A Bill aimed at facilitating easier access to loans for businesses was passed Tuesday, December 3, in the House of Representatives.
The Security Interest in Personal Property Act (SIIP), which is a requirement under the agreement between the Government of Jamaica and the International Monetary Fund (IMF), was passed with 84 amendments.
In piloting the legislation, Minister of Industry, Investment and Commerce, Hon. Anthony Hylton, explained that the Bill seeks to address the critical challenge of securing capital by businesses. He noted that currently, access to credit is limited to only well-established businesses and persons, who own real property.
“(The Bill)… is designed to…modernise and improve the availability of domestic credit to the private sector, while effectively minimising the risk of non-payment of loans,” he noted.
“It will allow, for the first time, intangibles, including, in this regard, intellectual property and other forms of personal property to now become part of the collateral that can be pledged to secure financing for business and will expand greatly, the opportunity for credit in this country,” Mr. Hylton pointed out.
He said it will also seek to remove any ambiguity relating to the property pledged, to whom such property is pledged, and allows the secured creditor the right to seize and repossess such property speedily upon default of payment.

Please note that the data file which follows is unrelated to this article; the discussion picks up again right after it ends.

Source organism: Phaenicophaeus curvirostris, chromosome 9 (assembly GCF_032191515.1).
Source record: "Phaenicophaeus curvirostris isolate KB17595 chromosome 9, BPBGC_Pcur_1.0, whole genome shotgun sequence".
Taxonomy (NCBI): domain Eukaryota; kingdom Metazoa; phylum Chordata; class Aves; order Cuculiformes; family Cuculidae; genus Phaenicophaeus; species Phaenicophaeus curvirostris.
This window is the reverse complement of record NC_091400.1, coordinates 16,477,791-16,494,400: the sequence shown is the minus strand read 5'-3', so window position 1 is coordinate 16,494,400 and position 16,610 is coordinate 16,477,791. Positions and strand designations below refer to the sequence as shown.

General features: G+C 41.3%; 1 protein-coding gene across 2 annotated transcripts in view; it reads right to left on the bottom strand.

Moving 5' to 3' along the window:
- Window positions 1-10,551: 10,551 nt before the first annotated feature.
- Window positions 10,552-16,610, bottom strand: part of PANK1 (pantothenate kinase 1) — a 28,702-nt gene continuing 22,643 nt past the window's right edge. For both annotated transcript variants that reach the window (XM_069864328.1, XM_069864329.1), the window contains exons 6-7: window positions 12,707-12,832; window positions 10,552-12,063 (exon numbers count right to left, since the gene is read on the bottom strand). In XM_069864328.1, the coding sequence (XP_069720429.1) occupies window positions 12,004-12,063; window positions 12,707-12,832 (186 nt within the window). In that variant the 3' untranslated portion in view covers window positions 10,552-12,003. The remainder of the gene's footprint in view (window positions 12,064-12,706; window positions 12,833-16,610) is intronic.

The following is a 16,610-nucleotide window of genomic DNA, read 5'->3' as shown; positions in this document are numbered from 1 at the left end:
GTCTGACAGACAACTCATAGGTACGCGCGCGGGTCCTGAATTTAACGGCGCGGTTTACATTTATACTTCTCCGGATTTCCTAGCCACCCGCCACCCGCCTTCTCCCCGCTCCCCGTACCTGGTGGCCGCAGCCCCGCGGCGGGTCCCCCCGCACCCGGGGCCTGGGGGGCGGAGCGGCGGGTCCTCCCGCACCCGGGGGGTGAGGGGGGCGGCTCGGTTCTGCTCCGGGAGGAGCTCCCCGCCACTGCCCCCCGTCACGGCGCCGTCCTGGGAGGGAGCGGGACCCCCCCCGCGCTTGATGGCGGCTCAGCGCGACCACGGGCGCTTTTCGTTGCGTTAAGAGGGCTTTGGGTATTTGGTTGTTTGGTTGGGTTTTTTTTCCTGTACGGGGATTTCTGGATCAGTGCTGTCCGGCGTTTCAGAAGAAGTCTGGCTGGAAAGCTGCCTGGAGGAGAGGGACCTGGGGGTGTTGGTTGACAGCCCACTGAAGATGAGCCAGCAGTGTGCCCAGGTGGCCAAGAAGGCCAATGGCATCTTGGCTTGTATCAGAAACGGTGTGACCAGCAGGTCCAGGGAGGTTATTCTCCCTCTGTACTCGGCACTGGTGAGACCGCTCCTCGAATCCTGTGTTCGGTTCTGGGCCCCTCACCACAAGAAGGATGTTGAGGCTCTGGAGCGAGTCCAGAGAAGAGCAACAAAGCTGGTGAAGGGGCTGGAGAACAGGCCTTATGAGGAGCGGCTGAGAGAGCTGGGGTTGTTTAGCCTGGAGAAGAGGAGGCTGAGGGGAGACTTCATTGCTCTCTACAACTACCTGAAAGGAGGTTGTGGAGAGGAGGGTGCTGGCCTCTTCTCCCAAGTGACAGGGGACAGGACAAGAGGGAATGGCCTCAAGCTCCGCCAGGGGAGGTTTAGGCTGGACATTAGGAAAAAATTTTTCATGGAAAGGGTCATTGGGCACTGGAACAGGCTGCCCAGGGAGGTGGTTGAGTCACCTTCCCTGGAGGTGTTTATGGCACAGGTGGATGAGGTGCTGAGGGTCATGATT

Mr. Hylton said the passage of the legislation will ultimately speed up the process of broad-based growth and economic inclusiveness in the country by creating the enabling environment for businesses to grow and flourish.
“It is expected to contribute positively to achieving the objectives of economic growth and job creation,” he added, noting that it will provide a fillip to the micro, small, and medium-size enterprises, as well as the farming sector.
Member of Parliament for St. Andrew North East, Delroy Chuck, welcomed the passage of the legislation, noting that the Bill can be a game changer in providing opportunities so that “poor people, small businesses can access credit.”
“There is no doubt that this Bill will hopefully free up credit so that persons, who at this moment do not have collateral, to be able to get a couple hundred thousand, that this Bill will assist them in doing so,” Mr. Chuck said.
For his part, Member of Parliament South East St. Elizabeth, Richard Parchment, noted that the legislation will facilitate easier access to loans by farmers.
“What pertains now is that you have to own land to get money to put in your crops and what is going to happen now is that you will have security interest in the crops. This is going to be a game changer to agricultural community,” Mr. Parchment said.
The Bill will be sent to the Senate for its approval.
By Latonya Linton